4) Make new contacts and build on existing relationships
OK, so this is something my cats could do better. I have three cats, and they don’t always get along. As long as they have their personal space they are good, but any peace in the house doesn’t last long. Believe me, I have tried explaining the benefits of having a good network of contacts to them – especially when I find them yowling at stranger cats through the window, but they won’t listen. Although I sometimes find them making an effort to make new professional contacts, they could certainly do more. The problem is that cats like to live in the moment. To them, time spent working on relationships for some future benefit takes away from time that could be spent in the here and now trying to gnaw through a plastic container containing muffins (no, I don’t know why they like muffins so much). What they don’t realize is that I might be more likely to share some of my muffin with them if they sat on my lap more, and at least pretended to be friendly towards me. That’s the thing about networking – you are never guaranteed that it will help you find a job, but if you treat it as an opportunity to build long-term, professional contacts and share information (i.e., give and take), you will eventually reap some benefits. Of course, it is almost certain that actively “not networking” won’t be of much help at all – unless you have really sharp claws and teeth, and really want that muffin.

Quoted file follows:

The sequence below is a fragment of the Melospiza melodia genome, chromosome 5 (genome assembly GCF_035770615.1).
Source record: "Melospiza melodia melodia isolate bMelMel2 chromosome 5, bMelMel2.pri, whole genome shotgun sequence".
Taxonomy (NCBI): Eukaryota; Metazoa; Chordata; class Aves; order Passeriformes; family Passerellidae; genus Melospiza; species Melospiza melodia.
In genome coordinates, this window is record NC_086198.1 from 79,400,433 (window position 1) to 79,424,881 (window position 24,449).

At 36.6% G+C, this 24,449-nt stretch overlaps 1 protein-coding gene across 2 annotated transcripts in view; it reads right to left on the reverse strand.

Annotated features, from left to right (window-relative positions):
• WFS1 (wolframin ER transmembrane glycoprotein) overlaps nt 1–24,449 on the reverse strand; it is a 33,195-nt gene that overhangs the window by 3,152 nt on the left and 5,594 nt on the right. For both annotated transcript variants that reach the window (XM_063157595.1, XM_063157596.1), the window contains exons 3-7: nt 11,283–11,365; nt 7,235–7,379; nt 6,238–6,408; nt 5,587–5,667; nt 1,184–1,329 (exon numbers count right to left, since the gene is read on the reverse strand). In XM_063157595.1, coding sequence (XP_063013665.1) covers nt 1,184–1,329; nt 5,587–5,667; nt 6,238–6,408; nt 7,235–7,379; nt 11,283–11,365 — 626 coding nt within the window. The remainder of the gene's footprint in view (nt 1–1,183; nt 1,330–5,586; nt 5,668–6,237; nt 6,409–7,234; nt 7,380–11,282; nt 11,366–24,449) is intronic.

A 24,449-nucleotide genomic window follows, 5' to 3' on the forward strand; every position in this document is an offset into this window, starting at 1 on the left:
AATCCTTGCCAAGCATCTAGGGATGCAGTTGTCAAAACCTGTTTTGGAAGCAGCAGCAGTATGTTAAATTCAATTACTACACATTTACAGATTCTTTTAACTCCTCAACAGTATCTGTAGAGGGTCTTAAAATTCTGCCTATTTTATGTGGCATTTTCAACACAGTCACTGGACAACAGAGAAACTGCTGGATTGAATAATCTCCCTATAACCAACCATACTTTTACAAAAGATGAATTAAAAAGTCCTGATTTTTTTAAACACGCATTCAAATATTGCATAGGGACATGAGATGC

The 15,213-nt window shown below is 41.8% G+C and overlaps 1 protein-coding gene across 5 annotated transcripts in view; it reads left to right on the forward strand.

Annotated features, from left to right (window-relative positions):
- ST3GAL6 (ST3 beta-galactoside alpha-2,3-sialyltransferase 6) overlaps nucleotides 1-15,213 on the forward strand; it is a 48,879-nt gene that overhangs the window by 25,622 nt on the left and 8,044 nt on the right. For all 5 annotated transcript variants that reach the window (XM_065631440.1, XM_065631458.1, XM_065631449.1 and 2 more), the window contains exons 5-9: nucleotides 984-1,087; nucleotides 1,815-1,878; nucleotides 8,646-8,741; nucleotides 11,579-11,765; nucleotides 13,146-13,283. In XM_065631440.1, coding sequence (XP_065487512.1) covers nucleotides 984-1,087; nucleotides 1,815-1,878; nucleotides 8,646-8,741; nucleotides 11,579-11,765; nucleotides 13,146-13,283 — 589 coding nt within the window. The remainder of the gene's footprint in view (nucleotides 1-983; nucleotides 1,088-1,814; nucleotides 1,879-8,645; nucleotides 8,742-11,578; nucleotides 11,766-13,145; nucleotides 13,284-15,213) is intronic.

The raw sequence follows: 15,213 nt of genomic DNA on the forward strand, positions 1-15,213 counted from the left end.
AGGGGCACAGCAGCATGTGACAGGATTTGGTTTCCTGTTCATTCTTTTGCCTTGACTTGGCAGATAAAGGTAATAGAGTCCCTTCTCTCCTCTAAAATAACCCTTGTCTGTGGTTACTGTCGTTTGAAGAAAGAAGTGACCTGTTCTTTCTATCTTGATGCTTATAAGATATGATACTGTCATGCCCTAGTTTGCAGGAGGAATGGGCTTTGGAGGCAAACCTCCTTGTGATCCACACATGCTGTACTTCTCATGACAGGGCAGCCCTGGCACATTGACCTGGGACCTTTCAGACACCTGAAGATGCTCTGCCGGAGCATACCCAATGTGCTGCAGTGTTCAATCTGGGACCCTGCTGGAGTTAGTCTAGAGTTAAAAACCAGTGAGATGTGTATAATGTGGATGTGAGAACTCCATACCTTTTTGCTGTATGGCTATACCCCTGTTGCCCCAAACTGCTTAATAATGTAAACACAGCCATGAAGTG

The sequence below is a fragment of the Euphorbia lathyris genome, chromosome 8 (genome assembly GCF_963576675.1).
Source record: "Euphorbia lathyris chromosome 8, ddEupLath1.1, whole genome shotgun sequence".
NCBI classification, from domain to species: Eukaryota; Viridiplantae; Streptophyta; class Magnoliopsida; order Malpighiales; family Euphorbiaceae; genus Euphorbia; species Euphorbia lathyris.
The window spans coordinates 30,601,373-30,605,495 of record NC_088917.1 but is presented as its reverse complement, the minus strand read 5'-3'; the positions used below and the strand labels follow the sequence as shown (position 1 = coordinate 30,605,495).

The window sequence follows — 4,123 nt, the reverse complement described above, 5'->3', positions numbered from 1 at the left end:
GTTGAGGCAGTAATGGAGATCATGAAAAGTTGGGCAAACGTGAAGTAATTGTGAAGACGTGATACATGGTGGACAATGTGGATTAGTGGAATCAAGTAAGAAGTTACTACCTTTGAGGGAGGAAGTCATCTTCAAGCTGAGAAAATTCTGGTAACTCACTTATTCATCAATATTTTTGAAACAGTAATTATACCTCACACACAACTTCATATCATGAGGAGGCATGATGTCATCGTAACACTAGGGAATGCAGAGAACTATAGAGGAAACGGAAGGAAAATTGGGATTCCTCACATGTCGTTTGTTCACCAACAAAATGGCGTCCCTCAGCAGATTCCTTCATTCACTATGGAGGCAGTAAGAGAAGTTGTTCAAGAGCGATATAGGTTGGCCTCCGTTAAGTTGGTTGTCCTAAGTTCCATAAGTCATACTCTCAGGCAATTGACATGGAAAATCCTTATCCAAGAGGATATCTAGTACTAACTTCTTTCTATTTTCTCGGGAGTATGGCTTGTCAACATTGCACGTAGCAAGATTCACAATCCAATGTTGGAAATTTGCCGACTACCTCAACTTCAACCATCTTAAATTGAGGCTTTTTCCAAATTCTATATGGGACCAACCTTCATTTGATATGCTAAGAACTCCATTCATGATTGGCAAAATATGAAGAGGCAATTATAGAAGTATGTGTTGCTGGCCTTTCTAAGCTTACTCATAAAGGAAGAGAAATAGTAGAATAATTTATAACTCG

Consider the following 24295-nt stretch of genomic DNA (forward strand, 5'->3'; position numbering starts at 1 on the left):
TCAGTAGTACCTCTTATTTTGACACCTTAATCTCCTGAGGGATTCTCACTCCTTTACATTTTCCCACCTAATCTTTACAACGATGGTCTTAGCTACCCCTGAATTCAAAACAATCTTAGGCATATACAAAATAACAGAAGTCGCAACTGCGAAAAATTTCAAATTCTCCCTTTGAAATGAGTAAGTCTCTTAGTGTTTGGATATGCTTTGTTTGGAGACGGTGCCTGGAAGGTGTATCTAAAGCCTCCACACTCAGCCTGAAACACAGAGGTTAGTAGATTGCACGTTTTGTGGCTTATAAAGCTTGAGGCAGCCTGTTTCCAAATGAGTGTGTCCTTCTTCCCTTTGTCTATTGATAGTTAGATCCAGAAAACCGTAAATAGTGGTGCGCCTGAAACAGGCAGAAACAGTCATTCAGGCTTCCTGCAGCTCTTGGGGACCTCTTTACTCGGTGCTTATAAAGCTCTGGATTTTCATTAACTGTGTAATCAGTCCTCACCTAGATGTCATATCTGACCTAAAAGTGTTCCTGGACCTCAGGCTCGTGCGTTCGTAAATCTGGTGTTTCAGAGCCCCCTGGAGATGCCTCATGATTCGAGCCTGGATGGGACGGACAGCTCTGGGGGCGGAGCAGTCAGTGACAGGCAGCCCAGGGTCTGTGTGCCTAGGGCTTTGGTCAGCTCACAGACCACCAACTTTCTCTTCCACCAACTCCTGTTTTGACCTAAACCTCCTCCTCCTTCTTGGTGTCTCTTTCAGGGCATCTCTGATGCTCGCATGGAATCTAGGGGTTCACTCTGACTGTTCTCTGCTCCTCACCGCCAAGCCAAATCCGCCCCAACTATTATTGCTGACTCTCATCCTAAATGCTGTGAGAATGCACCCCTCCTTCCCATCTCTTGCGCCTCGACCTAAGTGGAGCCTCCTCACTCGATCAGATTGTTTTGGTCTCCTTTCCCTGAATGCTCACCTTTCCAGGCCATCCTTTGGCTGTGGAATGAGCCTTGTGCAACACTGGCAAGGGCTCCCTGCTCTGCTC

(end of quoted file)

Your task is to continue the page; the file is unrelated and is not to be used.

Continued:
5) Make use of the resources available to you
My cats are very good at making use of the resources that are made available to them (and even those that aren’t). Whether it is pawing at my face at 2am to be let in to the toasty bed on a cold night, or taking a sip of nicely filtered ice water that I left (for me) on my bedside table, cats are very resourceful! By hanging around the kitchen in the morning, the cats get to sit in the warm rays of the morning sun and might get the opportunity to lick the last few drops of milk from my cereal bowl once I am done (or before if I am not looking). And the cats obviously see anyone getting up from the sofa to refill their cat-licked water glass after supper as an invitation for them to sit on the just-vacated and nicely-warmed cushion. One of my cats has perfected the “you are not still using this seat, are you?” look. Are you making use of the resources available to you? Have you attended some of the workshops, discussion panels, and career fairs that Career Services organizes? Have you scheduled a one-on-one counseling sessions with an advisor? Have you explored PennLink and INet, or considered what opportunities may be open to you through On-Campus Recruiting? Do you know how to make the most of PACNet and LinkedIn? If you follow the example set by my cats, you will see that these resources are ready and available for you to exploit.

Author: Joseph

Joseph Barber is a Senior Associate Director at Career Services serving graduate students and postdocs. He has a PhD in animal behaviour and animal welfare, and continues to teach these subjects as an adjunct professor at Hunter College (CUNY).